176th Wing Combat Dining-In

  • Published
  • By Staff Sgt. N. Alicia Goldberger
  • 176th Wing Public Affairs
Alaska Air National Guard's 176th Wing put on a combat dining-in Nov. 6 in a maintenance hangar on the base.

A dining-in is a military tradition. Members gather to dine, poke fun of each other in good taste and follow a rigidly enforced set of humorous guidelines.

"It's very cool," said Staff Sgt. Jesus Rodriguez, a personnelist with the 176th Aircraft Maintenance Squadron. "It's supposed to bring camaraderie."

Attendees were required to bring their military ID, dog tags, uniform and a ticket. It was highly recommended to bring water guns, water balloons -- and to wear whatever uniform a member cared least about.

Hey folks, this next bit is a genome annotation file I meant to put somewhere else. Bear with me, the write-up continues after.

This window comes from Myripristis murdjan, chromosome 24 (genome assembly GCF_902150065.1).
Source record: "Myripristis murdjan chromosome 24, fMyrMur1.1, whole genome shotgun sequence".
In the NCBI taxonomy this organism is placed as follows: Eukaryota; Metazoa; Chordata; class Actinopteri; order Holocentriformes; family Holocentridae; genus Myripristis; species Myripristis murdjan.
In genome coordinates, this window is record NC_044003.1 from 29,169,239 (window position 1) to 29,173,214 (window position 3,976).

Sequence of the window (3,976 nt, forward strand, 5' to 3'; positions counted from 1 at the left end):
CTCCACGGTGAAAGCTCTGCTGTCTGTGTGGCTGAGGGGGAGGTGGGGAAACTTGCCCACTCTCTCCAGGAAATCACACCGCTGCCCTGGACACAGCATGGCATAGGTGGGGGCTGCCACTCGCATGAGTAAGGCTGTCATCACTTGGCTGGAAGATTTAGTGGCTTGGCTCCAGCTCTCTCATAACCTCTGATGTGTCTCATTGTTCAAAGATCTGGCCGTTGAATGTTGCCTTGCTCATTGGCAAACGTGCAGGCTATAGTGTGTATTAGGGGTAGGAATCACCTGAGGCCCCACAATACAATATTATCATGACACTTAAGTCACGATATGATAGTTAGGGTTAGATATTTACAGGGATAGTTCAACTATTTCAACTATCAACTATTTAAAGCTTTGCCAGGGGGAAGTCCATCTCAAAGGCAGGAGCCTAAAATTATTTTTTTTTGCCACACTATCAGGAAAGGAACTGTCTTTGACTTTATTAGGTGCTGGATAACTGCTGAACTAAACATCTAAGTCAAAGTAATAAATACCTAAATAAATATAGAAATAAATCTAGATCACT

Wing members who broke protocol were sent to the grog bowl, a container of gross liquid to be consumed in front of the entire audience, or mess. There were few repeat offenders.

Although the dinner had its kinks, such as delayed dinner and the acoustics of the hangar, it panned out well due to the improvisation of the president of the mess, the vices and those behind the scenes.

"It's a fun experience for all," said 2nd Lt. Yutashea Zirkle, a logistics readiness officer with the 176th Logistics Readiness Squadron.

A combat dining-in has its roots in the ancient Romans' celebration banquets. The custom was adopted by and evolved in the British military, then carried over to the American military.